Republican state Rep. Bob Cortes is sharing his painful struggle for his son’s health and life and vowing it has made him a health care advocate, in a new Spanish-language radio ad being launched in the Orlando market.

In the 60-second radio ad, Cortes, a New York native, speaks in Spanish about how he and his wife Virginia were living in Puerto Rico when they realized their son needed more medical help than he could receive on the island. So they moved to Central Florida where he received such care, although he eventually succumbed. The story is of the Cortes’s first son, Bob Jr., who was born with cerebral palsy and died in 1990.

Through the struggle, Cortes became appreciative of the free-market health care system and quality of care his son received, and the struggle has led to his commitment to it, he says in the commercial. The ad also is an homage to family.

In his re-election bid in Florida House District 30, Cortes, of Altamonte Springs, faces Democratic Maitland City Councilwoman Joy Goff-Marcil in the Nov. 6 election.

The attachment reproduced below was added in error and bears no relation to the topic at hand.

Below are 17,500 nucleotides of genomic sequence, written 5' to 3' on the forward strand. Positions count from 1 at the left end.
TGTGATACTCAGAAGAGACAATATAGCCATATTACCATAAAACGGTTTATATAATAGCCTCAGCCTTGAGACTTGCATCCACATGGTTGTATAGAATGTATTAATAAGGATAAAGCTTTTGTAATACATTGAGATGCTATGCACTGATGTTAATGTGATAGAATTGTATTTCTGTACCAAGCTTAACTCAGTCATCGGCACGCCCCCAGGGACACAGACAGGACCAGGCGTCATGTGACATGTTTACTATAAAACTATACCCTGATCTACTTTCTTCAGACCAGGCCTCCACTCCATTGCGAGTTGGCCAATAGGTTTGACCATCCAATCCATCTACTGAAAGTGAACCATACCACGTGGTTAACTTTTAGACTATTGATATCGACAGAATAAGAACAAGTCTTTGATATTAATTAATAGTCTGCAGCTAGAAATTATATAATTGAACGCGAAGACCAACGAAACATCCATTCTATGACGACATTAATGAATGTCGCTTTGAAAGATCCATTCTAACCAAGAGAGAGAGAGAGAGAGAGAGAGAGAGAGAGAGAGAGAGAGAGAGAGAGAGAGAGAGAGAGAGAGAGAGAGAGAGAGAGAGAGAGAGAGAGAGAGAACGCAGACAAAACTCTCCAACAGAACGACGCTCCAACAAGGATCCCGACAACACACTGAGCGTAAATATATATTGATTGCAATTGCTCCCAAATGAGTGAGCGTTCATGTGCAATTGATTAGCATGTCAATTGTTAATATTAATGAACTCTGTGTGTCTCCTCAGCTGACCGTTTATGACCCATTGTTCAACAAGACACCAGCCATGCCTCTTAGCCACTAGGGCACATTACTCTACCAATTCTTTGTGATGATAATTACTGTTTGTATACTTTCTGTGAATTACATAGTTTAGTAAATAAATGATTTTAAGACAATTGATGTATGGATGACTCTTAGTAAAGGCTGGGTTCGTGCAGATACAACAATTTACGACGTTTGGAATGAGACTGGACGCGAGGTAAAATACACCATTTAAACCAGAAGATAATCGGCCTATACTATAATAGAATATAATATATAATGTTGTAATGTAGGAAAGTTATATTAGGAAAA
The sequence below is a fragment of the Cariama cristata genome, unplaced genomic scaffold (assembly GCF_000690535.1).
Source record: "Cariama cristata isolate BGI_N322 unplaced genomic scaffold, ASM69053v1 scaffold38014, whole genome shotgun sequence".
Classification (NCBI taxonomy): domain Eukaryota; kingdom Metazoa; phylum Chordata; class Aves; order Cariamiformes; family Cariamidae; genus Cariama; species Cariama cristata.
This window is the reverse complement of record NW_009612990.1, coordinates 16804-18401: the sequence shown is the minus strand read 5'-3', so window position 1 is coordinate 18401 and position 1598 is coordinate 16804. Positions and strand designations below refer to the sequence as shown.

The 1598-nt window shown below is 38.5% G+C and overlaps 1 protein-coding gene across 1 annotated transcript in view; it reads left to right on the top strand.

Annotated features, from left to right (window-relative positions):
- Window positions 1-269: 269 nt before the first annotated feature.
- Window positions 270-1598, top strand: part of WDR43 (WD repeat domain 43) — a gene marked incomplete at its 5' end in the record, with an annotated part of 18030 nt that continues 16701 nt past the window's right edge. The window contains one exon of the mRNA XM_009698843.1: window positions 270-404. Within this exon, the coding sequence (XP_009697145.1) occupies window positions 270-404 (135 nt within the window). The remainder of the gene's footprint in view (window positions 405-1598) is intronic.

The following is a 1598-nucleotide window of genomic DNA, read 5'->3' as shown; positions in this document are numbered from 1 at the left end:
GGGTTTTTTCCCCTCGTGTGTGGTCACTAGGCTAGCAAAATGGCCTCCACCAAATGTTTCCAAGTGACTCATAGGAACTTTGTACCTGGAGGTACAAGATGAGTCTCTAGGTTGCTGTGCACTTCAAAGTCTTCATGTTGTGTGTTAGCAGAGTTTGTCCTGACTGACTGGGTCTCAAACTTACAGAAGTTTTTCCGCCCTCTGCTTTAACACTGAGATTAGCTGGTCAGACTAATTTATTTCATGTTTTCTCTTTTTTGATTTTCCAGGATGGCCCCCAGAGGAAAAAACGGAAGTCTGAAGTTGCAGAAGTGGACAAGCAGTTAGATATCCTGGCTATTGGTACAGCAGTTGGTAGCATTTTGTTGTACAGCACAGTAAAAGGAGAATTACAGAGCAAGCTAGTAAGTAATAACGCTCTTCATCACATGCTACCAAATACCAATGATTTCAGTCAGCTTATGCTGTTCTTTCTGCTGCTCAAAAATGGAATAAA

You can hear the ad below:

Nancy Pelosi Orlando visit brings charge from Mike Miller, denial from Stephanie Murphy

U.S. House Minority Leader Nancy Pelosi is expanding her South Florida trip on Wednesday to include a stop in Orlando Thursday; and since little is being disclosed about it, Republican congressional candidate Mike Miller charged that Democratic U.S. Rep. Stephanie Murphy is doing something with her. But Murphy’s campaign said, Nope, not us.

The issue is a little raw in the congressional race for Flordia House District 7 covering Seminole County and north and central Orange.  Republicans particularly Miller, a Republican state representative from Winter Park trying to take her seat, have been trying to paint Pelosi as the ultimate liberal, out of touch with Central Florida values, particularly on the Seminole County portion, and trying to tie her to Murphy.

Pelosi did campaign for Murphy in 2016, and even helped get her selected to run for the CD 7 seat in the first place. But since getting into Congress, Murphy has carefully sought to set a course away from the liberal wing of the Democratic Party.

In a Tiger Bay debate on Tuesday Murphy went so far as to say she could not, as of now, support Pelosi for House Speaker if the Democrats win control of the U.S. House of Representatives, not unless Pelosi agrees to demands that a bipartisan congressional group called the Problem Solvers Caucus, which Murphy joined, has set forth.